Yesterday saw Socialist Students conference being held in London. I got up at a silly time in the morning to get there, crammed in the back of a car with four other comrades from Huddersfield. On the way down I mostly read End of the Hamptons by Corey Dolgon, a book I got for my birthday a while back, interspersed with general chatter and trying to find our way to the conference.
Anyway, when I got there we entered the fairly smart conference hall at Holloway Road Resource centre and was promtly aatempted to be greeted by Sparts, but i was running late so i ignored them and went inside. The main room for the conference was quite odd, looking a lot smaller than it actually was, there was about 125-150 people there i think (i know there was seating for about 110ish and quite a few people were standing (but i only counted the closing session and some people left early).
Anyway, the day began with an opening rally, with a collection of photos of various campaigns Socialist Students and ISR have been involved with (fortunately they didn't show the photo from the Machester 06 anti-war demo where my bandana is sticking up - it looks realy daft), followed by conference splitting into two to go to sessions on rights at work and fees.
The fees debate had Wes Streeting, NUS VP Education, Matt Dobson and Hannah Walter from Socialist Students and an anarchist Dan Glass from Sussex. Both Socialist Students spoke well, Matt speaking about the Campaign to Defeat fees, and Hannah speaking more specifically about anti-cuts campaigns in Durham (probably the most interesting of the four). Dan Glass seemed to be going on a lot about an idea of 'tent-universities' an awful lot and for me didn't really hold a perspective of how to link the campaigns against cuts and fees up. Wes Streeting tried to defend NUS's position (and didn't do particularly well) although he seemed to be slightly less bad than the rest of the labourites controlling NUS, he still couldn't defend the fact that he was a member of the labour party, saying that he wished Socialist Students members were still in there, forgetting that many of us (but nowhere near all) are members of Socialist Party, and many of our comrades got thrown out of that very same labour party for sticking up for working class people. That and he seemed to avoid the question of what to do next.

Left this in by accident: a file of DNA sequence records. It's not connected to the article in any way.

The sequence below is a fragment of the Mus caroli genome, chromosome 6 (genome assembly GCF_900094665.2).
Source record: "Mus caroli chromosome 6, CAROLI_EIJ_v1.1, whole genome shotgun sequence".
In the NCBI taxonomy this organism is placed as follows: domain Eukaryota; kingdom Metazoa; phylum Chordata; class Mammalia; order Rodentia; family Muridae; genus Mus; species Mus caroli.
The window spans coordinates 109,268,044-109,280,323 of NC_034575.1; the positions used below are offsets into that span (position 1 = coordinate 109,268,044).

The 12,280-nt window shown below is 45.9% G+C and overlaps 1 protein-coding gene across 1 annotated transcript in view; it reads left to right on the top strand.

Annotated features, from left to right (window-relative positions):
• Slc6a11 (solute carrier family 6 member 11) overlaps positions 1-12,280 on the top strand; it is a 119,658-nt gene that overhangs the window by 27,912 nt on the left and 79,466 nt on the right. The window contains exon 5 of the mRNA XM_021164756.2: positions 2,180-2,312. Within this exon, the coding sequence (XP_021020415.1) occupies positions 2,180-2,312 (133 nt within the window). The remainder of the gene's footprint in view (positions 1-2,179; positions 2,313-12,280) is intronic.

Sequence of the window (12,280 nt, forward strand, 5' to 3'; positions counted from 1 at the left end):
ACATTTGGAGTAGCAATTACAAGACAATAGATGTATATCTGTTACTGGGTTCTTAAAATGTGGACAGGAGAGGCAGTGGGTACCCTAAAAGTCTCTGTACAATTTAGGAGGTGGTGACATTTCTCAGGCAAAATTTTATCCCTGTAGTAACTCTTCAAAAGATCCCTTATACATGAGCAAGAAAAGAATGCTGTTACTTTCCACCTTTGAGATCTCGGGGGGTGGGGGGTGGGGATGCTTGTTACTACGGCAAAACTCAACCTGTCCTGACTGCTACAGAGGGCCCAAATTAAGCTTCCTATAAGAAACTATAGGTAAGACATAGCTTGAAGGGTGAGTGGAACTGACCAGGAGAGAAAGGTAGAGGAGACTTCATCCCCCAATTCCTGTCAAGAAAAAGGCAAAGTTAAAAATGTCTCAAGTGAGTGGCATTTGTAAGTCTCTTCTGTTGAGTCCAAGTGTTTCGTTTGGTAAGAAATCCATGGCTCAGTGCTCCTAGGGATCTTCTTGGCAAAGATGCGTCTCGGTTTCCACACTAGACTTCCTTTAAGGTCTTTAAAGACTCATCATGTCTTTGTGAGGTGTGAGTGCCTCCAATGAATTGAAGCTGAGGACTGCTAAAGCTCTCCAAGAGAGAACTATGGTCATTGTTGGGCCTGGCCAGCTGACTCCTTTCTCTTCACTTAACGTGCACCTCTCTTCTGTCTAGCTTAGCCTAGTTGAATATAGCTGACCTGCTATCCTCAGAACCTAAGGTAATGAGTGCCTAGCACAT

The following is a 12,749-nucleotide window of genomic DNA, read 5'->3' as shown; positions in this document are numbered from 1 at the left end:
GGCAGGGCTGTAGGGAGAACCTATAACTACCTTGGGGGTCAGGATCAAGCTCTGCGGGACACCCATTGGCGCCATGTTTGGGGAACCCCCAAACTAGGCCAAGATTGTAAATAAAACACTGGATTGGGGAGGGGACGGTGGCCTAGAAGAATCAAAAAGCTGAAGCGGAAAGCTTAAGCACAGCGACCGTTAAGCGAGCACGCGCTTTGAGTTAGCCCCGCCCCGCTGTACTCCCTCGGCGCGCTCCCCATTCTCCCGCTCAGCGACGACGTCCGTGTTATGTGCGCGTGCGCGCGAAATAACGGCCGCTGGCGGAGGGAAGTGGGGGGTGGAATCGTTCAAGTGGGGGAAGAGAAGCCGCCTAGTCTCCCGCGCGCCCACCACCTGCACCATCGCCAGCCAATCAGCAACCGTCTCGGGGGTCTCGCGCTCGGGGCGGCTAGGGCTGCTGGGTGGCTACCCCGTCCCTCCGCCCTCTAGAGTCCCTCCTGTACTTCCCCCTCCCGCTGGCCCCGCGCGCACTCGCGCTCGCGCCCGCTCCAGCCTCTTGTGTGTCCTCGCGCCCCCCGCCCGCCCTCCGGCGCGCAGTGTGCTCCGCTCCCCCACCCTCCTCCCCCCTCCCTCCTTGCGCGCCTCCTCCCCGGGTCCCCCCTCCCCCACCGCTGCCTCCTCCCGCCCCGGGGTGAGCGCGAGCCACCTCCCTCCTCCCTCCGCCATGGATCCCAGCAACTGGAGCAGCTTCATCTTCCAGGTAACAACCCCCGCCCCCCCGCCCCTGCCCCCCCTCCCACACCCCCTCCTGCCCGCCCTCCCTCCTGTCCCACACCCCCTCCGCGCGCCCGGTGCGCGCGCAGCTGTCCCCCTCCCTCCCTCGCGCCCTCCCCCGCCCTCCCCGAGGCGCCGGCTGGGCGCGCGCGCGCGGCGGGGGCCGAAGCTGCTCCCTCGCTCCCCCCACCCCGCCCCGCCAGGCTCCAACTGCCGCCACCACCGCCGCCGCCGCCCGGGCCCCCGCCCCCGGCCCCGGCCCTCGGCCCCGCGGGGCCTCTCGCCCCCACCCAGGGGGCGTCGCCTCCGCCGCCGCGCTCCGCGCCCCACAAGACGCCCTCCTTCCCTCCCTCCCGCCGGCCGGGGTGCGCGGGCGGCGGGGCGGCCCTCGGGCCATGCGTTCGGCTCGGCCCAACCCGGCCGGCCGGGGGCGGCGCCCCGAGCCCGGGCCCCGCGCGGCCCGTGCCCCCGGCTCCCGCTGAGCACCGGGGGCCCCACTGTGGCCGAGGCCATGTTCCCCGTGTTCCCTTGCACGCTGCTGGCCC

After this came lunch and a phone call to my partner who couldn't make the conference with me and then the discussion groups. I was chairing the Save the NHS session, and oh how badly did that go. The problems for me was that very few people turned up to that session only six excluding me and the three speakers, so when no-one wanted to speak in the discussion i felt i had to say something. It wasn't pretty, i completely screwed up what i was saying, fortunately Roger Davey, a UNISON member and one of the speakers saved me by coming in again. However, if I did that session again i'd probably aim it even more specifically at NHS students and young workers, who face the prospect of not having jobs or very low pay. I don't think i'd want to chair it (to be honest after doing NHS campaigning for a year and a half you begin to get a little sick of it).
Next came the motions, and I spoke on the motion about NUS, very well I thought and also came in on a few of the other motions. There were some very good discussions on issues relating to nuclear disarmament (and critics who say we never talk about revolution should have been there to here it) and on iraq.
Finally came the closing rally, which I have to say dragged a little particularly because there was a supposed 20 minute discussion, which wasn't really used except for a finance appeal, and a slide show presentation that wasn't as good as the first.
All in all though a good day, and we had a fair few debates in the car on the way back. Particularly about charities which i'll try and go into in a bit.